Me as a PeeWee wearing my beloved Lange Skates
My coach also told my dad that I should go to public skating and just skate as much as I could, so my dad, for the next 4 consecutive winters, would drive me to the old Fort Forum, give me a dollar and say he'd pick me up at 8:10 precisely (public skating went from 6:00-8:00).  When you consider that admission was 25 cents,
 a large pop was 35 cents and a bag of ships was 25 cents, my Friday nights were awesome growing up.  As I skated lap after lap chasing dreams of being the next Lafleur (and later on chasing the cute girls around the ice), a strange thing happened.  I got better and better on the ice and I actually became a hockey player.  Through it all, there were my parents helping me every step of the way.  Driving me to practices, games, footing the bills for fees, equipment, and doing all they could to help their hockey mad son.  My dad though sometimes used this to his advantage when he told me splitting and packing firewood and hauling water would make me stronger and a better player (Yes, my dad was Dallas Eakins before there was a Dallas Eakins), and it did. 

Whatever sport I played (and I played a lot of them), Dad was always there to help me along the way, and he like me cheered for the Oilers, Eskimos, Expos and Blue Jays.  It was our common theme and we would chat about who was good (Gretzky, Coffey, Warren Moon, Gary Carter, Josh Donaldson), who was bad (Carson, Pocklington, Vernon Wells), and who we totally disagreed on (Hall, and too many to mention).  As I got older and moved away from home, our calls were often about the Oilers and the Blue Jays and it was good for me to chat with him about sports.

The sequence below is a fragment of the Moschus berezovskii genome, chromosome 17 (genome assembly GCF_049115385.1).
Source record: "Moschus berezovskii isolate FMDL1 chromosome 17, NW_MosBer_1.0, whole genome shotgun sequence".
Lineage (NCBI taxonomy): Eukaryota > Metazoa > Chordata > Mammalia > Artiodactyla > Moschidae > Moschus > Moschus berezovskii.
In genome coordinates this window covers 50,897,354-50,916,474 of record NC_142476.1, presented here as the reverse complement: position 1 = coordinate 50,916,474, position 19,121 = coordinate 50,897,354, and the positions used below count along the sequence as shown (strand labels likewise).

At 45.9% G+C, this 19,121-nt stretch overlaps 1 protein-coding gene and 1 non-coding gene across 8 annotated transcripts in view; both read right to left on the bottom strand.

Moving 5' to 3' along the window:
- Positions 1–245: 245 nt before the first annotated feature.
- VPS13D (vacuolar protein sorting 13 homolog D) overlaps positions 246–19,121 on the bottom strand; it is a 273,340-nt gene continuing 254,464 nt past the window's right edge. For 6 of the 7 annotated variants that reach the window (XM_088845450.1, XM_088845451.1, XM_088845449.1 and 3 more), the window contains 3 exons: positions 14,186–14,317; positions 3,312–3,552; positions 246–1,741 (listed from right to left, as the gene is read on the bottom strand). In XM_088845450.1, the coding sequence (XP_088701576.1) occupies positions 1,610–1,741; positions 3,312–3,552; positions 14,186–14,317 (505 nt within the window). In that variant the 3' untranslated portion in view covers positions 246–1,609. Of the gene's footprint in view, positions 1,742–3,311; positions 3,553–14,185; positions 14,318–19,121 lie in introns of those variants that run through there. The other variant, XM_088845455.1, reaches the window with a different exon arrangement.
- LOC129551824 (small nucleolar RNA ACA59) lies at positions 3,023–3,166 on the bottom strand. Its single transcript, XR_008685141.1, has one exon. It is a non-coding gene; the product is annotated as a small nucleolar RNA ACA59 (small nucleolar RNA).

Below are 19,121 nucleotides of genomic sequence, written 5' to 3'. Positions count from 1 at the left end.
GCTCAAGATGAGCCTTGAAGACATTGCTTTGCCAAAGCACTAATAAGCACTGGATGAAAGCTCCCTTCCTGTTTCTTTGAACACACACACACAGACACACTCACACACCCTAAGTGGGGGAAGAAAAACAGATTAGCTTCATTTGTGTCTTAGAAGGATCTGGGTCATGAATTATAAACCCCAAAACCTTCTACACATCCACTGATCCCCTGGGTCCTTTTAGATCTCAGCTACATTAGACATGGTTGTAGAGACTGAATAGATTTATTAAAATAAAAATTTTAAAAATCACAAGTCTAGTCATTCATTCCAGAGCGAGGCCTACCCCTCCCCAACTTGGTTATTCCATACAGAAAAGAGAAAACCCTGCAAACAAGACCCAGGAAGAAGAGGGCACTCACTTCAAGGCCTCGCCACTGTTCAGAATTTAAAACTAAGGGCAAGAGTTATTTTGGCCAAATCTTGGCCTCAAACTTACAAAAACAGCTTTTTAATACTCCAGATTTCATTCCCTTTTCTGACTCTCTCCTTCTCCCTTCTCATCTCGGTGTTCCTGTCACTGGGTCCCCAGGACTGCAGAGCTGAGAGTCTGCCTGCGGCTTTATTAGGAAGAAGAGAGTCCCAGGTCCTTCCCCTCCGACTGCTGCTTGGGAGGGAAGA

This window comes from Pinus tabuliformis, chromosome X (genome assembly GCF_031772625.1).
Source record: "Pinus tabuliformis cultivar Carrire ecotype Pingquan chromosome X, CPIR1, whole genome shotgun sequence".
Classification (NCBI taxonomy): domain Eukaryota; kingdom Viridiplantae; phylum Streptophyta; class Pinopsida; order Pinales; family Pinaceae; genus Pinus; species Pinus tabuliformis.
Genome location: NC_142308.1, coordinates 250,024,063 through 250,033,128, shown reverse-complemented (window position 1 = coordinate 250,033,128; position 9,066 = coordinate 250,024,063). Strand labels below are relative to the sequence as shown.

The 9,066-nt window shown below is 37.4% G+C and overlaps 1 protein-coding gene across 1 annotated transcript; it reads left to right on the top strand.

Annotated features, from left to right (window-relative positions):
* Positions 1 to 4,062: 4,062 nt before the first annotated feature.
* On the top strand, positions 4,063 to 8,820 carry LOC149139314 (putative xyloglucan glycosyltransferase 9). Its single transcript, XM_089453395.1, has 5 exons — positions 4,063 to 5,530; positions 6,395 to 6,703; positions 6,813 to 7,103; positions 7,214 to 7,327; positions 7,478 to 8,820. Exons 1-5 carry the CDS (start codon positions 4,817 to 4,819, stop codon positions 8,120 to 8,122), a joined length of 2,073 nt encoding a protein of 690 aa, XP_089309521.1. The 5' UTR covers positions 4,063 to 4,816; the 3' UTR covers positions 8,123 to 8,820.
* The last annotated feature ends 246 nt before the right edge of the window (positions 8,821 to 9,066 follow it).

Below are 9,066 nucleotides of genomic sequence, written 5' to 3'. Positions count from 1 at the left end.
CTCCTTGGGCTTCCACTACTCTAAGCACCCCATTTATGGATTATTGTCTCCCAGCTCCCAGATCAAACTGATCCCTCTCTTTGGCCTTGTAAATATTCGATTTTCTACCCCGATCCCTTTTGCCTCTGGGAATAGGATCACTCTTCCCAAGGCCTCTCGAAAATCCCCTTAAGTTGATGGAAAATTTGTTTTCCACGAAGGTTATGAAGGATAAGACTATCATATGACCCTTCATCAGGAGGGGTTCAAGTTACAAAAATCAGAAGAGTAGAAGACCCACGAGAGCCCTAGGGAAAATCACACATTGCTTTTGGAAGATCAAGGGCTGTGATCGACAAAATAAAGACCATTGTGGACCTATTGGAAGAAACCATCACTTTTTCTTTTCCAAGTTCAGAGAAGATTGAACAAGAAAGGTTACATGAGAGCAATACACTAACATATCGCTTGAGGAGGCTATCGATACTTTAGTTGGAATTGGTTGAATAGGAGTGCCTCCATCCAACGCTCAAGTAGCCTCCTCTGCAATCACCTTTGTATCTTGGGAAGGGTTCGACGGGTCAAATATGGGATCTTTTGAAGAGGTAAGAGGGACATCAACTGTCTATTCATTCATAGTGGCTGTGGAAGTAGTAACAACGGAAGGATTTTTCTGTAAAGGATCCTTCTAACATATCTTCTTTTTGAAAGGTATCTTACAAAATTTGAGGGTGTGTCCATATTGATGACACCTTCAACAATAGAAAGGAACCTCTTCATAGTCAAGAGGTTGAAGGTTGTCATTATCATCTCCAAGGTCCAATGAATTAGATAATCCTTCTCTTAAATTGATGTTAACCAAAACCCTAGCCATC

Dad with his Sportsnet-Focused pair!
After our daughter was born there was more talk about her, but my dad laughed when he held his 
grand daughter on his knee while Sportsnet was on TV, and she turned and intently watched the highlights playing on the screen, and all at six months of age.  He smiled a sly smile, pointed at her and said, "I can tell this is your kid!", and he went into his story of Uncle Archie watching sports once again all the while laughing at his pride and joy, his grand daughter.    
I can't tell you now, just how much I miss those phone calls, especially now with the Oilers having a player like Connor McDavid.  His brilliant play reminded Dad and I so much about the Gretzky days, and how I saw the Oilers win 4 out of their 5 cups while watching with my dad.  That was the topic most discussed on our last year of calls.  It seems trivial to others, and to some they might wonder why of all the things I miss, that stands out the most.  Well, to me, my dad was also my coach in sports and life.  He coached me very hard in the game of life, but he also loved me harder.  You see, my dad was not what you would call overly affectionate, but I always knew he had my best interests in mind.  Like a good coach, he knew when to push me hard (doing adult chores as a child), and when to loosen the grip (letting me go skiing when I had time off for Christmas break).  Those phone calls were just a way of asking my dad advice and to check in and see how my life was going.  As I get older, I reflect on how our relationship that went from hotheaded prima dona me, to one where I enjoyed being around my dad more than just about anyone else.  I wanted to please him, to show him that he did a good job raising me, and that I was someone he could be proud of.  Those calls were my affirmation.  My rewards.   

That begs the question I put forward earlier, was my dad a hockey nut and a sports fan.  Not necessarily.  However, he was one of my biggest fans, and he was a coach unlike any other I have had in my life, and what you see today when you see me, is the reflection of that. 

I miss you Dad, and I will always Love you! 
Your Son 

1 comment:

Bruce said...

A fine tribute, Ben. So sorry for your loss.